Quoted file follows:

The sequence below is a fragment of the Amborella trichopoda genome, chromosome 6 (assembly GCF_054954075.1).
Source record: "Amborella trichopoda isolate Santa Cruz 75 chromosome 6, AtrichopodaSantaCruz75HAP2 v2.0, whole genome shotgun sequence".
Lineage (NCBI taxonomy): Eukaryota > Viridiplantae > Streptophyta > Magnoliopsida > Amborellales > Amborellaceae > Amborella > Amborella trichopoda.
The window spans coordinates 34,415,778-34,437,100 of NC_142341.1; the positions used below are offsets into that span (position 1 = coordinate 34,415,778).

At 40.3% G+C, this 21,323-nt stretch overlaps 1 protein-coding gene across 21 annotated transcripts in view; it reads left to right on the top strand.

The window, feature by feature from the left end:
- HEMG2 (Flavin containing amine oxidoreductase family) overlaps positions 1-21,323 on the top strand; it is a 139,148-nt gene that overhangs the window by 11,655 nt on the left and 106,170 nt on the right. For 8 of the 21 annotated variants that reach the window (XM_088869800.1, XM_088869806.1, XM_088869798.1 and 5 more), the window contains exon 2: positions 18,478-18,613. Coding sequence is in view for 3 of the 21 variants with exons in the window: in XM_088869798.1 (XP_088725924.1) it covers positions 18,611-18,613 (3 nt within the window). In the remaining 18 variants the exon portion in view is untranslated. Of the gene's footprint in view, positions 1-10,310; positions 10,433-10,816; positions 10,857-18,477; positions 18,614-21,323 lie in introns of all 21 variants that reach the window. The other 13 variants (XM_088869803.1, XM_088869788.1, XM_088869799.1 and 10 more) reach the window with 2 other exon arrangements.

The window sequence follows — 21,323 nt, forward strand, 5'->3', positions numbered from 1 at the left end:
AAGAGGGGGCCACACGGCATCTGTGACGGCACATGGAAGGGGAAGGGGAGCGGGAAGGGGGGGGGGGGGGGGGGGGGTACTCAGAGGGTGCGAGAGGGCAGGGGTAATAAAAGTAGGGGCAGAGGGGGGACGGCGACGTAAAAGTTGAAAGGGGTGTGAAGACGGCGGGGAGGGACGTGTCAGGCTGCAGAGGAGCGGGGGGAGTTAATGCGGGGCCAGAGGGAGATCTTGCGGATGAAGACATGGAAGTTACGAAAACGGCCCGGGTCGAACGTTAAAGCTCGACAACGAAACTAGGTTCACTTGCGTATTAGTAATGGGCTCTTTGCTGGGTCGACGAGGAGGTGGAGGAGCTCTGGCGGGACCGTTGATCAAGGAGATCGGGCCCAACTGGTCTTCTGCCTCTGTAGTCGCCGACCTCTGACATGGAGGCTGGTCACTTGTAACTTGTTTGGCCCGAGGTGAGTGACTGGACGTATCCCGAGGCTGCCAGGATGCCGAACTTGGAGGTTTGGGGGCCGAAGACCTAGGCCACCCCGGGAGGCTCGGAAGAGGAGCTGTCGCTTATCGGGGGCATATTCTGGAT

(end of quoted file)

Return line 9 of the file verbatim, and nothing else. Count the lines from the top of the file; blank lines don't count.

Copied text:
AAGAGGGGGCCACACGGCATCTGTGACGGCACATGGAAGGGGAAGGGGAGCGGGAAGGGGGGGGGGGGGGGGGGGGGTACTCAGAGGGTGCGAGAGGGCAGGGGTAATAAAAGTAGGGGCAGAGGGGGGACGGCGACGTAAAAGTTGAAAGGGGTGTGAAGACGGCGGGGAGGGACGTGTCAGGCTGCAGAGGAGCGGGGGGAGTTAATGCGGGGCCAGAGGGAGATCTTGCGGATGAAGACATGGAAGTTACGAAAACGGCCCGGGTCGAACGTTAAAGCTCGACAACGAAACTAGGTTCACTTGCGTATTAGTAATGGGCTCTTTGCTGGGTCGACGAGGAGGTGGAGGAGCTCTGGCGGGACCGTTGATCAAGGAGATCGGGCCCAACTGGTCTTCTGCCTCTGTAGTCGCCGACCTCTGACATGGAGGCTGGTCACTTGTAACTTGTTTGGCCCGAGGTGAGTGACTGGACGTATCCCGAGGCTGCCAGGATGCCGAACTTGGAGGTTTGGGGGCCGAAGACCTAGGCCACCCCGGGAGGCTCGGAAGAGGAGCTGTCGCTTATCGGGGGCATATTCTGGAT